Carmen Sylva: “How I Spent My Sixtieth Birthday” (29. December 1903)
“When I woke the King, I thanked him again for his beautiful present which had arrived, a few days earlier, and could not wait in the cold, a Bechstein piano, my first concert grand. All the artistes who had played here for the last few years had had to make the best of my old pianos which were becoming rather worn out. We had already heard what divine tones this new one could produce, for it had been honoured by Emil Sauer’s magic touch, so I thanked the King all the more, and said it was really too much. He only laughed and said it was certainly enough.
But when I went to breakfast, late of course, for I had to smell all the flowers again, and wind up the musical box, and play with the kittens, their charming little faces looking so pretty with their ribbons, there stood another present, a lovely picture painted by Count Courten, which the King had brought for me in Munich. On presenting it he said “Here, I present you with your dream!” The picture is called “In the Ancestral Hall” and represents a lovely young girl, in a ball dress, standing under the light of a bright lamp, lost in her thoughts. The gallery behind her is dimly lighted by the moon’s rays, and in the gloom appears the ghost of a knight, transparent against the background, but still quite distinct, who looks at the girl with loving earnest eyes. It is a highly poetical picture, but my own dream was not less so.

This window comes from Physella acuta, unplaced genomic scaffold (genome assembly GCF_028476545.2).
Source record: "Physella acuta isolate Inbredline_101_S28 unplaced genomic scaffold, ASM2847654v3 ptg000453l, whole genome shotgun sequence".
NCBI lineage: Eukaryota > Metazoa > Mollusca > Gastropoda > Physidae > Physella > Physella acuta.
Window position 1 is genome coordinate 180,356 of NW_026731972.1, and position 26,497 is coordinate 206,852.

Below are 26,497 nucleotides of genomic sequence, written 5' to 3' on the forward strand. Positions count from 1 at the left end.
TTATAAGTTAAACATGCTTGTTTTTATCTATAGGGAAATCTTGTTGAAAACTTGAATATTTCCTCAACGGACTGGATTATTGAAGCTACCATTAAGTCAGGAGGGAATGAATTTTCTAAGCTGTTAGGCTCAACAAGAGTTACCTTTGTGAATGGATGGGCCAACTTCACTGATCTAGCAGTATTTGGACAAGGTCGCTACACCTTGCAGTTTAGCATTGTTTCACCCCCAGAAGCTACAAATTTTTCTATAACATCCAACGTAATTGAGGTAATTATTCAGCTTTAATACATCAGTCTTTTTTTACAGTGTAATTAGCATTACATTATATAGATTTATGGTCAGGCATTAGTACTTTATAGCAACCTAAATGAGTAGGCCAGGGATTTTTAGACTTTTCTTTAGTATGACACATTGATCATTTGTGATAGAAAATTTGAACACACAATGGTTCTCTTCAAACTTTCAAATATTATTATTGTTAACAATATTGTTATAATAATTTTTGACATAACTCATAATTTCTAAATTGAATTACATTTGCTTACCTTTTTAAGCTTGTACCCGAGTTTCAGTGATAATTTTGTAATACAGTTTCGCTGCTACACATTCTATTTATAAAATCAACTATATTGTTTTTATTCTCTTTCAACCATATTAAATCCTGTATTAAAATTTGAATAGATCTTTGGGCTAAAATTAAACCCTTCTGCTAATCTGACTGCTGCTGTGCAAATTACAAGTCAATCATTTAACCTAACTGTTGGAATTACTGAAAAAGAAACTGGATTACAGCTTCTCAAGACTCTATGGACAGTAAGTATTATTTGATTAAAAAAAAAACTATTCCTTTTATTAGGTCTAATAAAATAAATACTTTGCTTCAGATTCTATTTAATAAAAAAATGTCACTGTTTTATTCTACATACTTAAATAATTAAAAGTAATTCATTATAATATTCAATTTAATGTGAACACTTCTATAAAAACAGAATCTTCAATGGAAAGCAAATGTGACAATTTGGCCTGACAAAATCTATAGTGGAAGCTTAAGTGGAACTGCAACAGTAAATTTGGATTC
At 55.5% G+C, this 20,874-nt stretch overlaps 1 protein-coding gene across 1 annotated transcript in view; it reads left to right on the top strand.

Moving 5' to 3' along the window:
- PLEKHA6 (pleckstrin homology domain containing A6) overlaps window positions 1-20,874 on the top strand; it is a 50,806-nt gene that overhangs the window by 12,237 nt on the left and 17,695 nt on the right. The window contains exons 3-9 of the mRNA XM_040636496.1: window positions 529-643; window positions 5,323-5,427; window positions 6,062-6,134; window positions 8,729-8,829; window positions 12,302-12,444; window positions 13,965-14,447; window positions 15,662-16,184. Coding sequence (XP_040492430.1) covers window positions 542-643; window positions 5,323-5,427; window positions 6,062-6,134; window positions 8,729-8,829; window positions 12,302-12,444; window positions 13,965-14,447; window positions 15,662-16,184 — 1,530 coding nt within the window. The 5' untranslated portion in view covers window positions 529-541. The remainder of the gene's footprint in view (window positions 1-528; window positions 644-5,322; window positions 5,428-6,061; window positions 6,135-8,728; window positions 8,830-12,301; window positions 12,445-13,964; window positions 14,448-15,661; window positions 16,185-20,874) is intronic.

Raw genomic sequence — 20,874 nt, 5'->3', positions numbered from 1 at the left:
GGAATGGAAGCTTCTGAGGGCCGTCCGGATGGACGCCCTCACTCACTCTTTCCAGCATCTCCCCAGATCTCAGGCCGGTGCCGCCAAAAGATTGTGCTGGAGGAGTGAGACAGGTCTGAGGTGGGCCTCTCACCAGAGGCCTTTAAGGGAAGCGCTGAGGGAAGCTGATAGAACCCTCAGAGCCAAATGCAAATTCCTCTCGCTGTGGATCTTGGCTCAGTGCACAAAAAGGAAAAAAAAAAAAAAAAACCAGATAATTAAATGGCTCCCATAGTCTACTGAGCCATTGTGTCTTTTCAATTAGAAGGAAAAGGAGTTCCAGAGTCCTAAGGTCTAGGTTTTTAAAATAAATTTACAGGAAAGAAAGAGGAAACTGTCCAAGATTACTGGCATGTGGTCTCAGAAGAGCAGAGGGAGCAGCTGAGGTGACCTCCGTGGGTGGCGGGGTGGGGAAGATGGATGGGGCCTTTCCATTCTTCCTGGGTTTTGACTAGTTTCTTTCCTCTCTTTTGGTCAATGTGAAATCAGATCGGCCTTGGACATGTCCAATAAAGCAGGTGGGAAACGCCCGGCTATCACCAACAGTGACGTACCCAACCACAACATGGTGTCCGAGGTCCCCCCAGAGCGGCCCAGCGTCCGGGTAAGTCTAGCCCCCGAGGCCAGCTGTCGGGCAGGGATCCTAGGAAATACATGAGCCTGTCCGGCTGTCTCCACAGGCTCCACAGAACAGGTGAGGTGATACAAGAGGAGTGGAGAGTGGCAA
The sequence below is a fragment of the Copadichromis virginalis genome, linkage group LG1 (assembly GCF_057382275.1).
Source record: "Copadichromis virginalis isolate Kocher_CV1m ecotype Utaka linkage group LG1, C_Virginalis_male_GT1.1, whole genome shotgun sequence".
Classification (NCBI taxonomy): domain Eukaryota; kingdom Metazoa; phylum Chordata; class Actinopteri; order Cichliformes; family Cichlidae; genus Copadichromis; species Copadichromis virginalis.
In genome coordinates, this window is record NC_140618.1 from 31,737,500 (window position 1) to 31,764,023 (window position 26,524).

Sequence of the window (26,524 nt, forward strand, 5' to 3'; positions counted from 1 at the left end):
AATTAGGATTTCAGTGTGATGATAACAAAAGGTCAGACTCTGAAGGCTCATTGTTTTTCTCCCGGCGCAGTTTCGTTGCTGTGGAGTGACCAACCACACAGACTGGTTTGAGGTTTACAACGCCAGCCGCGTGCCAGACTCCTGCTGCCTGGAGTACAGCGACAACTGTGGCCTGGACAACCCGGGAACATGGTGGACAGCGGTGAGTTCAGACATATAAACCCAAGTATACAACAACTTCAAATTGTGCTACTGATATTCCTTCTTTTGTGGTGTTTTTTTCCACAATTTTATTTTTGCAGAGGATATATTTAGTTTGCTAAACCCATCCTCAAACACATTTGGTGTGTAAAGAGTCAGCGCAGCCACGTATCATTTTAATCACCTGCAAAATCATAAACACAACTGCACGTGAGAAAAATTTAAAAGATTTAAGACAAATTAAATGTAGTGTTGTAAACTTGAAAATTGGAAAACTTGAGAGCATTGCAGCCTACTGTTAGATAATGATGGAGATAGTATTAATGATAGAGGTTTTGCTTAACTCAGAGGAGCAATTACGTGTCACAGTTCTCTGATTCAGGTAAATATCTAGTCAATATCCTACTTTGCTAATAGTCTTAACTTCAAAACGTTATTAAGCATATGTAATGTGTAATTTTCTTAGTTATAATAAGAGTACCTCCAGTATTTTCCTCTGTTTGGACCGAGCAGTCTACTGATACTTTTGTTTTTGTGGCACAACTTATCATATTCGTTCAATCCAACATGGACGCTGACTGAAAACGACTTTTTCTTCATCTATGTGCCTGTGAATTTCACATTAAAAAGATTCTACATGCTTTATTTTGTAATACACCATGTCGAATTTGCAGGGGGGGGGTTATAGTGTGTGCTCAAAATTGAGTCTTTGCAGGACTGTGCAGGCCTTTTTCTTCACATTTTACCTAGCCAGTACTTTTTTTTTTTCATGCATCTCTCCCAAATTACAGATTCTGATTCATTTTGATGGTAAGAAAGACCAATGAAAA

On the 8th of October, 1869, I dreamt I was standing in our old Castle of Neuwied on the Rhine, and that it was all in flames. I rushed into the large hall which is on the second floor, and covered with beautiful carvings and bas-reliefs, and I was lamenting that it must soon be destroyed, when suddenly a black bearded knight appeared in silver armour, mounting the staircase on a black horse, stopped in the middle of the room, the flames shining upon his armour with a ruddy glow, lifted his vizier, dismounted, and stretching out his hand came towards me.
I was much teased about that dream, because I always used to say I would never marry, and fire signifies marriage, and then the knight too! Only a week later, on the 15th October, I was engaged.
And, when some years later I paid my first visit to Sigmaringen, on entering the large hall, I exclaimed, “But there stands my knight!” It was really very gallant of the King to remind me of my dream in so tender a fashion. You see, he was indeed a true knight.“
From: Carmen Sylva, How I Spent My Sixtieth Birthday, translated into English by H. E. Delf, 1904.